RNA, the link from phenotype to genotype
RNA sequencing (RNA-seq), and differential expression analysis provide researchers with an intermediate step between the observed phenotype and genomic differences. Identifying relative differences in gene expression between controls and samples of interest is instructive in both identifying what type of further genetic studies should be pursued as well as narrowing the scope to a subset of genes or pathways implicated by RNA-seq.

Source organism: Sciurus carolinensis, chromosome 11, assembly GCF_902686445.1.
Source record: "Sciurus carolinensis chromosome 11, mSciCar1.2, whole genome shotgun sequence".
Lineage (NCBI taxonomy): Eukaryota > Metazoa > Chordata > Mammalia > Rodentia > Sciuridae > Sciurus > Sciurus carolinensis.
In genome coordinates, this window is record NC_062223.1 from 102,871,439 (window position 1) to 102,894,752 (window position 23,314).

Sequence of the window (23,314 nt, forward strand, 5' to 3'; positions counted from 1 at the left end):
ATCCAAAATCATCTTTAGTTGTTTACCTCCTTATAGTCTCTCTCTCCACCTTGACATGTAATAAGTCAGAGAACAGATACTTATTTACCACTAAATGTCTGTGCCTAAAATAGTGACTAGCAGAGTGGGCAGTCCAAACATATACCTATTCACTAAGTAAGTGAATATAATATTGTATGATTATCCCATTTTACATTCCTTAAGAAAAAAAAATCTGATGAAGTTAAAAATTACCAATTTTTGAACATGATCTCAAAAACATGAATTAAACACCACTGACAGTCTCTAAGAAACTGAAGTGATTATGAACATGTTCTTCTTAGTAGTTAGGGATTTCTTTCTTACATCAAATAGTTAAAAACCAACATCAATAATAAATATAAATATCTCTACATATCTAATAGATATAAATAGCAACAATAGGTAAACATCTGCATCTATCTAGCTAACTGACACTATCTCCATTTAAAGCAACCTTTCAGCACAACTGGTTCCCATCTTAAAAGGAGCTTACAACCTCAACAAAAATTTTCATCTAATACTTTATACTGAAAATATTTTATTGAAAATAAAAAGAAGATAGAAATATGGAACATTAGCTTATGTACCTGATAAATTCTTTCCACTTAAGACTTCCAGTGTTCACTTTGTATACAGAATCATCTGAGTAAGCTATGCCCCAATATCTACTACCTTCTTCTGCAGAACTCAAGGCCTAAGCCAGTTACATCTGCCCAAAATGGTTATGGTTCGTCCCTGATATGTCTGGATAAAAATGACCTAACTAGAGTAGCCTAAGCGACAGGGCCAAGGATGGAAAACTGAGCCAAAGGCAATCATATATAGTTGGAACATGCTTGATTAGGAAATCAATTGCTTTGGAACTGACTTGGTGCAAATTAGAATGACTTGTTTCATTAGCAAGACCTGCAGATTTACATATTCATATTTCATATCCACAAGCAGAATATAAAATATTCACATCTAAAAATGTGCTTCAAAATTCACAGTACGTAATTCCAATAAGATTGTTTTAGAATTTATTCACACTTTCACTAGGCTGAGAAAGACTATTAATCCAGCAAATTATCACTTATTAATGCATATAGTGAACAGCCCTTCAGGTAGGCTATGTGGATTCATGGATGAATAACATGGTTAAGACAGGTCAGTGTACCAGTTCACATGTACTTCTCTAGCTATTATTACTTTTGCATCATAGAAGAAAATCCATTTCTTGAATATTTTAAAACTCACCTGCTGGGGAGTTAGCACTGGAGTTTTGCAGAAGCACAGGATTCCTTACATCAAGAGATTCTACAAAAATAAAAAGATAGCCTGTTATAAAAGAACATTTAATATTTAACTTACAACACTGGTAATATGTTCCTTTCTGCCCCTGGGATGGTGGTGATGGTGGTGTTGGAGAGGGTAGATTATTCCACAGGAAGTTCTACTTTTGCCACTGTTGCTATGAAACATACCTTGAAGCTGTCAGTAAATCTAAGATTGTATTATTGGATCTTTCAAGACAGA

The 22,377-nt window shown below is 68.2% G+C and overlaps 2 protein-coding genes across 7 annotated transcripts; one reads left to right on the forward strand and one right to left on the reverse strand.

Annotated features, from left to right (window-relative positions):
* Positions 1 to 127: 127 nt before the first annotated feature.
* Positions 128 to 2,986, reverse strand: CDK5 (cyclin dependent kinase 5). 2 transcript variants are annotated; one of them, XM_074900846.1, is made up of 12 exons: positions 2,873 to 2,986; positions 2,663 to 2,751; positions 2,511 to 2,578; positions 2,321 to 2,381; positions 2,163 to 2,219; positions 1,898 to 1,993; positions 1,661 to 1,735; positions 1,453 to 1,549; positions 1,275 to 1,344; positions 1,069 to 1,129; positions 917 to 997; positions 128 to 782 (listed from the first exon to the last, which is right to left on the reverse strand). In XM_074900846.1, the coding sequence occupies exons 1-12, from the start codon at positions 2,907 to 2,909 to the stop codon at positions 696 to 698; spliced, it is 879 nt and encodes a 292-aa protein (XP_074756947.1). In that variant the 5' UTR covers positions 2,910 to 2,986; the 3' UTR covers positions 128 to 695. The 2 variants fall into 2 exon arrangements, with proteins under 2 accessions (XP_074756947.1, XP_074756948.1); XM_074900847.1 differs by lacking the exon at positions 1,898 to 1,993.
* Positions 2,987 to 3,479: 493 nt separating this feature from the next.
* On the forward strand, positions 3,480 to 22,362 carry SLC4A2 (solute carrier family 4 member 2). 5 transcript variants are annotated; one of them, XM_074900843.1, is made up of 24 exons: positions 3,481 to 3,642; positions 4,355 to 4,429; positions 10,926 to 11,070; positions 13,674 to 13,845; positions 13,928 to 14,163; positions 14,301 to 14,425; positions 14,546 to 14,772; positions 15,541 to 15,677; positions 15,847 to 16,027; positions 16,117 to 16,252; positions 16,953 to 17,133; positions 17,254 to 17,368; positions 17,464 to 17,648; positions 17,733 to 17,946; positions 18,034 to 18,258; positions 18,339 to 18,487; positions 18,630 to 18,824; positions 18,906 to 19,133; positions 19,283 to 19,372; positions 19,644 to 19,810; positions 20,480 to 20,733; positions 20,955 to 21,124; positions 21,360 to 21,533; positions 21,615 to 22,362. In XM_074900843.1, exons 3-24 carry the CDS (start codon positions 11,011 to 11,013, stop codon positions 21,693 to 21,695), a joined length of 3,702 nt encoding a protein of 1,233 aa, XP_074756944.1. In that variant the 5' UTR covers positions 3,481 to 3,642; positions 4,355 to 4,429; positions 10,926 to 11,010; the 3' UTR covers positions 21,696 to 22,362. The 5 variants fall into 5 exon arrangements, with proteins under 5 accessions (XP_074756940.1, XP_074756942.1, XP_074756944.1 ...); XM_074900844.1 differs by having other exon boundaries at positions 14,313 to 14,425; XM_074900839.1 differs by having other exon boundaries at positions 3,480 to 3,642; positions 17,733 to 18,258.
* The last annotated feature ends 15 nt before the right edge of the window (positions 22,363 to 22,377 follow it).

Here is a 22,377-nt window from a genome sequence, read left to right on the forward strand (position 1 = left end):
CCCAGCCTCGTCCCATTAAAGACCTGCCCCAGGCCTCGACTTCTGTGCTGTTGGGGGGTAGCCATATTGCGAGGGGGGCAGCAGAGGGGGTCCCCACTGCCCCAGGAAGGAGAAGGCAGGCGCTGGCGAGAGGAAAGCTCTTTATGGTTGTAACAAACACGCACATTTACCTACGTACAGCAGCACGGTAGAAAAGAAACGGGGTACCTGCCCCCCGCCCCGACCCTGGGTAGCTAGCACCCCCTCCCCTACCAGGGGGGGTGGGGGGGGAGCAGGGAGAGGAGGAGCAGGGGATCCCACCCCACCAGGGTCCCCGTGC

Researchers interested in understanding phenotypic differences often employ comparative techniques including genome wide SNP studies, exome SNP studies, genome methylation studies, large genomic deletions/rearrangements detection studies, or microRNA marker studies to better understand the genomic basis of observed differences. While these approaches offer researchers a set of powerful tools, it can be a challenge to establish a direct cause/effect association between the genomic and phenotypic differences. The assay may not have captured the source of the variation, too many potential candidates were found, or worse, genomic differences end up falsely associated with the phenotype. RNA-sequencing and its analysis offer researchers the insight they need to firmly establish the link from phenotype to genotype.